Rather than describing the process type or the production schedule, continuous manufacturing has been used to distinguish a new paradigm of manufacturing techniques from the traditional archetype of discrete unit operations, which has been used throughout most of the pharmaceutical industry’s history. Thus, this terminology fills a real need for the industry in facilitating a discussion between these two approaches to manufacturing. However, a more concrete definition is still required.
Under the batch approach, the collection of material processed in at least one unit operation (typically, but not always, granulation or blending) establishes the definition of a “batch” of that product. It is important to note that this discrete production paradigm utilizes both batch unit operations (e.g., bin blending) as well as continuous unit operations (e.g., roller compaction or tableting). The hallmark of this manufacturing model is that each unit operation is separated in time and space from other operations. For example, a blend may be granulated by passing it through a roller compactor. This granulated powder is collected as it exits the roller compactor, and only after the entire blend has been granulated will this powder be transferred to the next unit operation.
In continuous manufacturing, the material is allowed to flow from one unit operation to the next, not pausing to complete any one step. For example, the granulation produced from a roller compactor is passed directly from the compactor’s outlet to a blender, and from there to a tablet press. After a given amount of tablets are produced, the tablets are transferred to a small batch coater. Even as the batch coating progresses, the granulation, blending, and tableting are still underway, producing tablets that will eventually be transferred to the coater. This type of production is clearly different from the current discrete methodology, but it also employs both continuous and batch unit operations.
Here we arrive at the crux of the definition problem. Because the current discrete framework defines a production unit by some key unit operation as a “batch,” the approach is referred to as “batch manufacturing.” Thus, “batch manufacturing” frequently utilizes continuous unit operations and can be performed in a continuous production schedule. Meanwhile, continuous manufacturing often involves batch unit operations used in conjunction with continuous unit operations, and may or may not be performed in accordance with a continuous production schedule. It is not very surprising that this terminology is leading to confusion.
The Core Elements of Continuous Manufacturing
To untangle the overlapping usages of “continuous” and “batch” from this discussion will require clear definitions and distinctions. It helps to keep the different attributes of manufacturing in mind during discussions; unit operations make up processes, which are run according to manufacturing paradigms and are scheduled either as a continuous production or non-continuous production.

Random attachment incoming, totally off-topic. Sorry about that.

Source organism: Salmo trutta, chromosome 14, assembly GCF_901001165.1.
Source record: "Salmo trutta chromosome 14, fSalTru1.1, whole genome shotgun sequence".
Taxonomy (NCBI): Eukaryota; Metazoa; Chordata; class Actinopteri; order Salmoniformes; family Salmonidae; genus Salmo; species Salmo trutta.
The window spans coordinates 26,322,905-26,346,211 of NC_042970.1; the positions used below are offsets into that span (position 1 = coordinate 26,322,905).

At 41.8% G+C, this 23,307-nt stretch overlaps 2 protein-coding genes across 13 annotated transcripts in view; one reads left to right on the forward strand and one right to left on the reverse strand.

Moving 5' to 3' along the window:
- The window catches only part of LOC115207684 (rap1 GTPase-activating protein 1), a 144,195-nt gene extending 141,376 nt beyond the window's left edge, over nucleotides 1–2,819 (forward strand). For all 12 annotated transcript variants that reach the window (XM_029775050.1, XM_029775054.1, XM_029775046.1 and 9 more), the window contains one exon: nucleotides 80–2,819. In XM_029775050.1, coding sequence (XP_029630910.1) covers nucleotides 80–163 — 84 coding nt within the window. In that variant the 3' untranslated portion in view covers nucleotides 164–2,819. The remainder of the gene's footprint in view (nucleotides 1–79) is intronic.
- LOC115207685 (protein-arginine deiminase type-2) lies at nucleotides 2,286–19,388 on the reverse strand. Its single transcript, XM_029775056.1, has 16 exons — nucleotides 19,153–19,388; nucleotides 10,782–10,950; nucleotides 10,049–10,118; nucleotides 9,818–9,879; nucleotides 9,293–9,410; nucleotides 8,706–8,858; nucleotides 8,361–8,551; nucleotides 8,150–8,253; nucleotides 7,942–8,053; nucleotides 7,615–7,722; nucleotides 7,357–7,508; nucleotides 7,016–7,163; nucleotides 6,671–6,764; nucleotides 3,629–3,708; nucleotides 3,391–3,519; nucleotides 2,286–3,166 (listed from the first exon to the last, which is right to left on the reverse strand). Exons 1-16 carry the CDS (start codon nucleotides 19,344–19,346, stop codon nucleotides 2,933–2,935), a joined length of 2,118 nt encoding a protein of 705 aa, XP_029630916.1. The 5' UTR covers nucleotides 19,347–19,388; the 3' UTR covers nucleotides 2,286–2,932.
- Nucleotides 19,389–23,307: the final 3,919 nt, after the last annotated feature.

As the continuous manufacturing approach in the pharmaceutical industry is new, it requires the most effort to define — more so than the descriptions given above. Clearly, “continuous manufacturing” is not synonymous with “continuous production” or “continuous process,” so how should it be defined? Perhaps it is most useful to define the attributes that make continuous manufacturing worth pursuing. All projects labeled with the continuous manufacturing terminology share two fundamental attributes:
With a CM approach, each material is fed into the process at a rate appropriate to establish the proper concentration in the final product. For each raw material, only one lot of material is fed into the process at a time. Naturally, at some point, a new lot of material will be added to the process when the first lot runs out. When this change takes place, there will be a somewhat gradual transition from one lot of that raw material to the next, based on the characteristic time of that particular process. This leads to the expectation that incoming material attributes can potentially vary with respect to time. This type of variation is seen in the batch paradigm as a component of batch-to-batch variability (inter-batch variability). In continuous manufacturing, the expectation is that desired quality will be met for the duration of the run by, if necessary, adjusting the process to make quality product.
The first attribute listed above is a consequence of the flow of material from one unit operation to the next without discrete steps. In the current batch methodology, the quality of a given amount of material is determined by one of the unit operations and must be assured before release — and even after release if the material is tracked based on its batch of origin. This batch is not sub-divisible; it is considered to be wholly within specification or out of specification. It is not possible to describe part of the batch as within specification while another part is outside of the specification limits.